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Self-Publishing News: UK Online Safety Act’s Impact On Content And ByteDance’s Challenge To US Legislation

Self-Publishing News: UK Online Safety Act’s Impact on Content and ByteDance’s Challenge to US Legislation

ALLi News Editor, Dan Holloway

So far this month, we have seen developments in two stories I’ve covered before that sit together under the heading, “Laying Down the Law for Tech Platforms.” I’ll start close to home here in the UK with the latest in the ongoing saga of the Online Safety Act. This is the UK’s legislation that seeks to protect vulnerable people, especially children, while they are online, by stopping them from encountering material that is “legal but harmful.” The recently implemented act required technology firms to take steps to ensure children were better protected online than adults.

That means technology platforms need to take extra steps to ensure children's online safety. This week, it became slightly clearer what those steps would be. The UK’s communications regulator, Ofcom, issued its code of practice. This includes implementing more rigorous age verification. And where someone using a site is under the age of eighteen, algorithms will be required to ensure they do not come across harmful material. Here are the proposed measures to improve children’s online safety.

I have spoken many times about this story. And I have plucked the low-hanging fruit when it comes to critiquing it, pointing out the difficulties of defining “harmful,” for example. The Guardian also reports on these tech firms' new requirements under Ofcom’s child safety rules. But the possible impact on us as creators is real. We will be affected by this legislation. Our materials will be subject to the newly tightened algorithms, for example. And that could dramatically impact our sales if we have younger audiences (particularly if we have younger audiences who might not be our primary audience). Many highly acclaimed young adult books might have found it hard to reach an audience under these rules.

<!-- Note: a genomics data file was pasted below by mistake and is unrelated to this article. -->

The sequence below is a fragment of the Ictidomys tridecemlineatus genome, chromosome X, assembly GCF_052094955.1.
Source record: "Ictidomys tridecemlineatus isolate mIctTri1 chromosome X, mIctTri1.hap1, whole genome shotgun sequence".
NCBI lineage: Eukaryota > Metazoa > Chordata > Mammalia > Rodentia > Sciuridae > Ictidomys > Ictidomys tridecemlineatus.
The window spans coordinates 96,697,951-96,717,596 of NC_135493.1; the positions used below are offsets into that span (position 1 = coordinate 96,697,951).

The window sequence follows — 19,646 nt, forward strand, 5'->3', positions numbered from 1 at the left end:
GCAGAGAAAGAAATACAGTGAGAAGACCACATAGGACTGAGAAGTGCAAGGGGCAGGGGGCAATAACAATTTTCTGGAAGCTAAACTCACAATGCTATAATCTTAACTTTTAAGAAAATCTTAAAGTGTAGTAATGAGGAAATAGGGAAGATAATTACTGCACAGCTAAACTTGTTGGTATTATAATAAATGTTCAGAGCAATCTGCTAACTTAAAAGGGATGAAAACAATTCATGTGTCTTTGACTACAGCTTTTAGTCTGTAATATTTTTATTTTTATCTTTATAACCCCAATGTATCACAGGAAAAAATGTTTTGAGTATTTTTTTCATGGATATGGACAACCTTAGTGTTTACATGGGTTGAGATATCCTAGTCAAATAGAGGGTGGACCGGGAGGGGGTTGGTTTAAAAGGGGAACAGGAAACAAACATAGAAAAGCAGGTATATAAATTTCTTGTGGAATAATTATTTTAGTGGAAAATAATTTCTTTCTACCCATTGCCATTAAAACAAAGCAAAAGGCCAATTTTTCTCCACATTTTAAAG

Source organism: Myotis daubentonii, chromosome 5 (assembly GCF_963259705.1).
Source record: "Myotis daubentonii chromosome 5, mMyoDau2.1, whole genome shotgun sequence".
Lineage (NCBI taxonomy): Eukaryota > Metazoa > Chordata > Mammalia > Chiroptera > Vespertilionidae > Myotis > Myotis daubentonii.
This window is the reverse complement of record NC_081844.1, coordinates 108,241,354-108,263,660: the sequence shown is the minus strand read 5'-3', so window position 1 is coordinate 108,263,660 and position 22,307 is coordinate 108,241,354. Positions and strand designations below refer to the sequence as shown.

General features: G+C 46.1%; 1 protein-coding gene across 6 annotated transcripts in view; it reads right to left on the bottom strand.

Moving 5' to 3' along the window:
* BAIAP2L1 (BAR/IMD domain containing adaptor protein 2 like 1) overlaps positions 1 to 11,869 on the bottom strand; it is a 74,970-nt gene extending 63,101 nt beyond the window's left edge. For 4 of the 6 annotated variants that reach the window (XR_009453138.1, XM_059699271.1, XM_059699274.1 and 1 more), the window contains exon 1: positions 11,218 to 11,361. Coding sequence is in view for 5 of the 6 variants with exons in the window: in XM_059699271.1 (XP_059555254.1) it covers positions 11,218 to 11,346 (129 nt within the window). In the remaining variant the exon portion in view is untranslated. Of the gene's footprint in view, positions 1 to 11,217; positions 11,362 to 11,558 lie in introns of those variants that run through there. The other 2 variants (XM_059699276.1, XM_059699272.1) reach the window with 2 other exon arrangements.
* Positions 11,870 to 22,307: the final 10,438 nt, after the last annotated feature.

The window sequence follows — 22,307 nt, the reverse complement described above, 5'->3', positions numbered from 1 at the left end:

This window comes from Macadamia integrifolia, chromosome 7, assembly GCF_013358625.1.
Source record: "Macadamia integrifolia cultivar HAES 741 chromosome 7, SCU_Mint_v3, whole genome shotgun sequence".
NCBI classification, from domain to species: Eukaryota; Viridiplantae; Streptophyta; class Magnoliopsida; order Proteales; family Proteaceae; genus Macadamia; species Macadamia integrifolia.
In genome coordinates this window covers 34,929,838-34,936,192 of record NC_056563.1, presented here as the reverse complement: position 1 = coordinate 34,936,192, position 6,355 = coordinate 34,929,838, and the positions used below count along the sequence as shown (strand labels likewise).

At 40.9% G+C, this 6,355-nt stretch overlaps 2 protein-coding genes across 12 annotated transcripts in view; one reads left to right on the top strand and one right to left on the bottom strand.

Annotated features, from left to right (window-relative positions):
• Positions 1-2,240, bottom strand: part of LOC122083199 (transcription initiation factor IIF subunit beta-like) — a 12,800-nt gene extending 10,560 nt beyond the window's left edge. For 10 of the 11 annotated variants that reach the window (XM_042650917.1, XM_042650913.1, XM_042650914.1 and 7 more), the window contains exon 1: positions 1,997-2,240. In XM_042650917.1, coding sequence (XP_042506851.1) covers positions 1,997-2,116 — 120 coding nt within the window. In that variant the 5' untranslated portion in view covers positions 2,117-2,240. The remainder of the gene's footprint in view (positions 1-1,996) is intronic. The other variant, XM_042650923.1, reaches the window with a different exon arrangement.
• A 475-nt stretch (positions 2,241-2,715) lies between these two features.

But there is one more chance to have your say. The government has launched a consultation on what it calls Children’s Access Assessments, with a closing date of July 17. Children’s Access Assessments are things the new rules will require platforms to carry out. In short, if it’s likely that children will want to see something or if children are a target for something, then much stricter guidelines will apply. If you have thoughts about this, do take part in the consultation.

This is an effortless segue into the second story, the wholly unexpected news that ByteDance has officially challenged US legislation that would require it to sell off TikTok or see the app banned from the United States. Watch this space!

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Author: Howard Lovy

Howard Lovy is an author, book editor, and journalist. He is also the Content and Communications Manager for the Alliance of Independent Authors, where he hosts and produces podcasts and keeps the blog updated. You can find more of his work at https://howardlovy.com/


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